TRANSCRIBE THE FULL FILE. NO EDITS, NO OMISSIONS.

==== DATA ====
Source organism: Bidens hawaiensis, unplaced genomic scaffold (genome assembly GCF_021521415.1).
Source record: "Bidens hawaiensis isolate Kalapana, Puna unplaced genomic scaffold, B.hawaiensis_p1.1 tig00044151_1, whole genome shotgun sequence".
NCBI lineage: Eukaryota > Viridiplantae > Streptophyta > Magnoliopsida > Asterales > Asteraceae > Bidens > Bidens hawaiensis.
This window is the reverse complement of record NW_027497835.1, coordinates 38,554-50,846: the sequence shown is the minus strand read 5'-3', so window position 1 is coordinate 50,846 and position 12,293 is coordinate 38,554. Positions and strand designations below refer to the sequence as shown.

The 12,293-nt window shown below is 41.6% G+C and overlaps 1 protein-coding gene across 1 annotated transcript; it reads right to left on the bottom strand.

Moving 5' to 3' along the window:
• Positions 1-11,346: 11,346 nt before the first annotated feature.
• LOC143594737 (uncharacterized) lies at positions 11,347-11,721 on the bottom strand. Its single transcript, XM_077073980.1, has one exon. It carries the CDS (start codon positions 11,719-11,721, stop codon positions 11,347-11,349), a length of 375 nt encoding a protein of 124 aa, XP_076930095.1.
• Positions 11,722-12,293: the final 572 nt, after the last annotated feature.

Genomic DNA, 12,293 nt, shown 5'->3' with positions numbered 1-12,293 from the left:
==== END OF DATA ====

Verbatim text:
Source organism: Bidens hawaiensis, unplaced genomic scaffold (genome assembly GCF_021521415.1).
Source record: "Bidens hawaiensis isolate Kalapana, Puna unplaced genomic scaffold, B.hawaiensis_p1.1 tig00044151_1, whole genome shotgun sequence".
NCBI lineage: Eukaryota > Viridiplantae > Streptophyta > Magnoliopsida > Asterales > Asteraceae > Bidens > Bidens hawaiensis.
This window is the reverse complement of record NW_027497835.1, coordinates 38,554-50,846: the sequence shown is the minus strand read 5'-3', so window position 1 is coordinate 50,846 and position 12,293 is coordinate 38,554. Positions and strand designations below refer to the sequence as shown.

The 12,293-nt window shown below is 41.6% G+C and overlaps 1 protein-coding gene across 1 annotated transcript; it reads right to left on the bottom strand.

Moving 5' to 3' along the window:
• Positions 1-11,346: 11,346 nt before the first annotated feature.
• LOC143594737 (uncharacterized) lies at positions 11,347-11,721 on the bottom strand. Its single transcript, XM_077073980.1, has one exon. It carries the CDS (start codon positions 11,719-11,721, stop codon positions 11,347-11,349), a length of 375 nt encoding a protein of 124 aa, XP_076930095.1.
• Positions 11,722-12,293: the final 572 nt, after the last annotated feature.

Genomic DNA, 12,293 nt, shown 5'->3' with positions numbered 1-12,293 from the left: